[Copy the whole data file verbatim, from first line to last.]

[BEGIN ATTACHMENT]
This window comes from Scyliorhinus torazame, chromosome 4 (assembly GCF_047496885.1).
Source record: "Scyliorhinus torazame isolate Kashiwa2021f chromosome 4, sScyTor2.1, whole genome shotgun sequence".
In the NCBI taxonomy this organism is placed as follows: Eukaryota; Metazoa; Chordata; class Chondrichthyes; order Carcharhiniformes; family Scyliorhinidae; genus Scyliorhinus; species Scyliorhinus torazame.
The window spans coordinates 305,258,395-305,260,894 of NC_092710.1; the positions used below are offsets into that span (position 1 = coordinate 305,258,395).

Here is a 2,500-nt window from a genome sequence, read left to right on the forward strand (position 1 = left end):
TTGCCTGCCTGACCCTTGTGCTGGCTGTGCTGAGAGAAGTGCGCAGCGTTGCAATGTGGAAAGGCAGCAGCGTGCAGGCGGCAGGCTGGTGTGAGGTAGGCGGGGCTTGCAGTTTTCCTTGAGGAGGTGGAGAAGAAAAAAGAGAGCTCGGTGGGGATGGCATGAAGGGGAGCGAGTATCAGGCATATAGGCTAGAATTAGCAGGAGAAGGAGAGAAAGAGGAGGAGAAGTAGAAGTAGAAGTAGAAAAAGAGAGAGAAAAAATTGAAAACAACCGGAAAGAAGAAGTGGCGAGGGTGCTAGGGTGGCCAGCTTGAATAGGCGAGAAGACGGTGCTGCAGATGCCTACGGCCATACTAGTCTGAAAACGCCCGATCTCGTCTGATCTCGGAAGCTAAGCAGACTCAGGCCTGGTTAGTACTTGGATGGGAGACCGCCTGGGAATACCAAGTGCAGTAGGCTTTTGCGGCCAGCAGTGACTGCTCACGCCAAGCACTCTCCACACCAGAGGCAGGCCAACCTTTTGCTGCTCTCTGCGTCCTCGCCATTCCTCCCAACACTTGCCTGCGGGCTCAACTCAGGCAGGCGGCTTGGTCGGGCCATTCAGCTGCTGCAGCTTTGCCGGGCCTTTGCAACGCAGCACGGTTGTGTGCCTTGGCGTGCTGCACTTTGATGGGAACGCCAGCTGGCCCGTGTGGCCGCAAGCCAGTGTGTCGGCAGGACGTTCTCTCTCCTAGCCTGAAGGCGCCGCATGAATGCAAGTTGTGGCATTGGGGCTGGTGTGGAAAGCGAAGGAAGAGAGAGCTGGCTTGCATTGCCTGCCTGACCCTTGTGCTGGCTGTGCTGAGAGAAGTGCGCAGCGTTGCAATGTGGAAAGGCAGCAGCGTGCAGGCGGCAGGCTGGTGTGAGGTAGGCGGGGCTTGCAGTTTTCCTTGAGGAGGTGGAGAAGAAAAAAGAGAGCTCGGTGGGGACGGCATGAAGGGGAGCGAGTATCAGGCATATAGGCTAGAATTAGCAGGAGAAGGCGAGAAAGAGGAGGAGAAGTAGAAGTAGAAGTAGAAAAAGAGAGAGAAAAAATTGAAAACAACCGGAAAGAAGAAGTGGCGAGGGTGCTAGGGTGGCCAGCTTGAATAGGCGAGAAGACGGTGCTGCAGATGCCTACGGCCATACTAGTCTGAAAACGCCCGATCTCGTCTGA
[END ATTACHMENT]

This window comes from Scyliorhinus torazame, chromosome 4 (assembly GCF_047496885.1).
Source record: "Scyliorhinus torazame isolate Kashiwa2021f chromosome 4, sScyTor2.1, whole genome shotgun sequence".
In the NCBI taxonomy this organism is placed as follows: Eukaryota; Metazoa; Chordata; class Chondrichthyes; order Carcharhiniformes; family Scyliorhinidae; genus Scyliorhinus; species Scyliorhinus torazame.
The window spans coordinates 305,258,395-305,260,894 of NC_092710.1; the positions used below are offsets into that span (position 1 = coordinate 305,258,395).

Here is a 2,500-nt window from a genome sequence, read left to right on the forward strand (position 1 = left end):
TTGCCTGCCTGACCCTTGTGCTGGCTGTGCTGAGAGAAGTGCGCAGCGTTGCAATGTGGAAAGGCAGCAGCGTGCAGGCGGCAGGCTGGTGTGAGGTAGGCGGGGCTTGCAGTTTTCCTTGAGGAGGTGGAGAAGAAAAAAGAGAGCTCGGTGGGGATGGCATGAAGGGGAGCGAGTATCAGGCATATAGGCTAGAATTAGCAGGAGAAGGAGAGAAAGAGGAGGAGAAGTAGAAGTAGAAGTAGAAAAAGAGAGAGAAAAAATTGAAAACAACCGGAAAGAAGAAGTGGCGAGGGTGCTAGGGTGGCCAGCTTGAATAGGCGAGAAGACGGTGCTGCAGATGCCTACGGCCATACTAGTCTGAAAACGCCCGATCTCGTCTGATCTCGGAAGCTAAGCAGACTCAGGCCTGGTTAGTACTTGGATGGGAGACCGCCTGGGAATACCAAGTGCAGTAGGCTTTTGCGGCCAGCAGTGACTGCTCACGCCAAGCACTCTCCACACCAGAGGCAGGCCAACCTTTTGCTGCTCTCTGCGTCCTCGCCATTCCTCCCAACACTTGCCTGCGGGCTCAACTCAGGCAGGCGGCTTGGTCGGGCCATTCAGCTGCTGCAGCTTTGCCGGGCCTTTGCAACGCAGCACGGTTGTGTGCCTTGGCGTGCTGCACTTTGATGGGAACGCCAGCTGGCCCGTGTGGCCGCAAGCCAGTGTGTCGGCAGGACGTTCTCTCTCCTAGCCTGAAGGCGCCGCATGAATGCAAGTTGTGGCATTGGGGCTGGTGTGGAAAGCGAAGGAAGAGAGAGCTGGCTTGCATTGCCTGCCTGACCCTTGTGCTGGCTGTGCTGAGAGAAGTGCGCAGCGTTGCAATGTGGAAAGGCAGCAGCGTGCAGGCGGCAGGCTGGTGTGAGGTAGGCGGGGCTTGCAGTTTTCCTTGAGGAGGTGGAGAAGAAAAAAGAGAGCTCGGTGGGGACGGCATGAAGGGGAGCGAGTATCAGGCATATAGGCTAGAATTAGCAGGAGAAGGCGAGAAAGAGGAGGAGAAGTAGAAGTAGAAGTAGAAAAAGAGAGAGAAAAAATTGAAAACAACCGGAAAGAAGAAGTGGCGAGGGTGCTAGGGTGGCCAGCTTGAATAGGCGAGAAGACGGTGCTGCAGATGCCTACGGCCATACTAGTCTGAAAACGCCCGATCTCGTCTGA